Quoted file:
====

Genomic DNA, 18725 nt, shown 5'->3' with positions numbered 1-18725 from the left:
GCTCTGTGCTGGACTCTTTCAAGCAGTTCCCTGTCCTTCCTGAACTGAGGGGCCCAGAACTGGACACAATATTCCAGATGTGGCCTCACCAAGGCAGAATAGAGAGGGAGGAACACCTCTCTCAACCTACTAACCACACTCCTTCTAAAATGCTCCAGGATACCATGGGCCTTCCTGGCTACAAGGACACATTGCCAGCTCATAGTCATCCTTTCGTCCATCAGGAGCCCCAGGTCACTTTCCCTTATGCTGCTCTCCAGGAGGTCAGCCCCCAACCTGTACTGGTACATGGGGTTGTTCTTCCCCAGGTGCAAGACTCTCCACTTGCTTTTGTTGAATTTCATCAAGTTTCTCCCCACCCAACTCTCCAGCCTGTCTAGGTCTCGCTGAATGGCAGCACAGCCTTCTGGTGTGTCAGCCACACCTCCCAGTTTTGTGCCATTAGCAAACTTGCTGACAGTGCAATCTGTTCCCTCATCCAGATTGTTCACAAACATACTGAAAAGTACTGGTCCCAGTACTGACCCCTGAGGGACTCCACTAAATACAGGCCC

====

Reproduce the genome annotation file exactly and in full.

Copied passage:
Genomic DNA, 18725 nt, shown 5'->3' with positions numbered 1-18725 from the left:
GCTCTGTGCTGGACTCTTTCAAGCAGTTCCCTGTCCTTCCTGAACTGAGGGGCCCAGAACTGGACACAATATTCCAGATGTGGCCTCACCAAGGCAGAATAGAGAGGGAGGAACACCTCTCTCAACCTACTAACCACACTCCTTCTAAAATGCTCCAGGATACCATGGGCCTTCCTGGCTACAAGGACACATTGCCAGCTCATAGTCATCCTTTCGTCCATCAGGAGCCCCAGGTCACTTTCCCTTATGCTGCTCTCCAGGAGGTCAGCCCCCAACCTGTACTGGTACATGGGGTTGTTCTTCCCCAGGTGCAAGACTCTCCACTTGCTTTTGTTGAATTTCATCAAGTTTCTCCCCACCCAACTCTCCAGCCTGTCTAGGTCTCGCTGAATGGCAGCACAGCCTTCTGGTGTGTCAGCCACACCTCCCAGTTTTGTGCCATTAGCAAACTTGCTGACAGTGCAATCTGTTCCCTCATCCAGATTGTTCACAAACATACTGAAAAGTACTGGTCCCAGTACTGACCCCTGAGGGACTCCACTAAATACAGGCCC